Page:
From: firstname.lastname@example.org (Richard N. Rea) Organization: Brigham Young University Date: 13 May 96 02:08:46 References: 1 2
View raw article or MIME structure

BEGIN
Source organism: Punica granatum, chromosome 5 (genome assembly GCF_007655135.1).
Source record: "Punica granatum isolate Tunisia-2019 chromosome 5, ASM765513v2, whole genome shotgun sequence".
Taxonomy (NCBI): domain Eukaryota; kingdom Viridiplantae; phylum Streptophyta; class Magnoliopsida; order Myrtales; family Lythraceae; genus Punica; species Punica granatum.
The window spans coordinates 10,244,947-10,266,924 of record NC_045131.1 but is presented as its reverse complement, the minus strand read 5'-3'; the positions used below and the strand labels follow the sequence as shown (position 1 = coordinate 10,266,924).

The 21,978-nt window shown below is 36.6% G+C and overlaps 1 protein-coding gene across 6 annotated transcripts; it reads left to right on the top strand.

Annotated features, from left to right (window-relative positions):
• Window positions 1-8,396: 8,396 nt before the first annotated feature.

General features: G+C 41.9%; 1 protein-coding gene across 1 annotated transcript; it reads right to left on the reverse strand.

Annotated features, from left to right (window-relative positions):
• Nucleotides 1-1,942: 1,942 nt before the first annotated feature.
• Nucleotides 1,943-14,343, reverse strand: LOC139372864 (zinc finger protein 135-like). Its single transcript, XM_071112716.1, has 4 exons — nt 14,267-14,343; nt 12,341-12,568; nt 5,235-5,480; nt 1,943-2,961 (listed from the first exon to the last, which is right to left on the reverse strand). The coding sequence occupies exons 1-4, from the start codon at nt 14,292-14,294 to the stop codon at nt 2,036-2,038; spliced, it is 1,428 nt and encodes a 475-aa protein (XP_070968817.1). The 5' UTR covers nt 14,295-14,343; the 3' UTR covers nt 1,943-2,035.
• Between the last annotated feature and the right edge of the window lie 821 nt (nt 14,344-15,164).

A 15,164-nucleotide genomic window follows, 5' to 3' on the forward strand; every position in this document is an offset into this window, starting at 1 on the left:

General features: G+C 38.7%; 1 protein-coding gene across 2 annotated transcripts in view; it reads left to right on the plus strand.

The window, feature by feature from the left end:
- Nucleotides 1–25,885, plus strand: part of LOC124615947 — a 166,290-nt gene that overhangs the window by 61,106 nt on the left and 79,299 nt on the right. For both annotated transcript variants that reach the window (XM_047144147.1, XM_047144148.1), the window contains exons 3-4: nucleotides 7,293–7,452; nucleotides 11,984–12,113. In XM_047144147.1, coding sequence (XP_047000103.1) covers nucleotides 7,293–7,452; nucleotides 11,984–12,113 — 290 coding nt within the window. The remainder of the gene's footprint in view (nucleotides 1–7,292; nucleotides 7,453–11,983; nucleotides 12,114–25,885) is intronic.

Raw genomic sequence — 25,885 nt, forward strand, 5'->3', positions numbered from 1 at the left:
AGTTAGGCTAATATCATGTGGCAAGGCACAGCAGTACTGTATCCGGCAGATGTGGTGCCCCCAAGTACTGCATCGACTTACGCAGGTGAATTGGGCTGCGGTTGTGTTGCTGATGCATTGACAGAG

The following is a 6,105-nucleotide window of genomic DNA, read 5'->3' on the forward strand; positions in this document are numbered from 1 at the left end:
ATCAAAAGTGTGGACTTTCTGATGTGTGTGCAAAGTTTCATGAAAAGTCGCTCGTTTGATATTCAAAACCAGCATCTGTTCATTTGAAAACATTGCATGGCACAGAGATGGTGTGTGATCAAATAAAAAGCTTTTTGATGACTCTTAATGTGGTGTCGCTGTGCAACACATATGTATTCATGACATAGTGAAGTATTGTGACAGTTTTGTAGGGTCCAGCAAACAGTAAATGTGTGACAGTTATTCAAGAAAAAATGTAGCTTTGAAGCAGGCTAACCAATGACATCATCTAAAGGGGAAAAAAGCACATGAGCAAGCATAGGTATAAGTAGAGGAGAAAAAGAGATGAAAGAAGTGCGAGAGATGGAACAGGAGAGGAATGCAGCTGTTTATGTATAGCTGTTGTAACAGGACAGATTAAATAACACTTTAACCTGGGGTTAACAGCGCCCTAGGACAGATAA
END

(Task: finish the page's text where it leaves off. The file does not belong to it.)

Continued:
In article <airliners.1996.652@ohare.Chicago.COM> Jay Selman <email@example.com> writes: >"John O'Brien" <firstname.lastname@example.org> wrote: -Snip! >>Will there ever be another T-Tailed airliner >>after the current ones become obsolete ? I know its all -Snip! >I could be wrong but I believe the T-tail evolved in modern airliners as a >result of keeping the horizontal stabilizer out of the exhaust path of >planes built with rear-mounted engines. Offhand, I'd reckon to say that >all airliners with engines on the aft fuselage have t-tails, or at least >some variation of that. >As for turboprops with t-tails, again, I imagine that the idea is to keep >the stab out of harm's way from engine exhaust. On that subject, a >notable exception is the Shorts 330/360. Does anyone know if the engine >exhaust hitting the horizontal stab causes any structural problems?? T-Tails keep the rudder from being blocked by the horizontal stabilizer at high angles of attack, which would reduce its effectiveness at the onset of a stall. There are tradeoffs with a T-Tail such as the extra structural requirements for the vertical stabilizer, aerodynamics of the intersection of the horizontal and vertical surfaces, etc. BTW: The C-5 and the C-141 both use T-Tails, although this may be due to the aerodynamics of the rear upswept fuselage.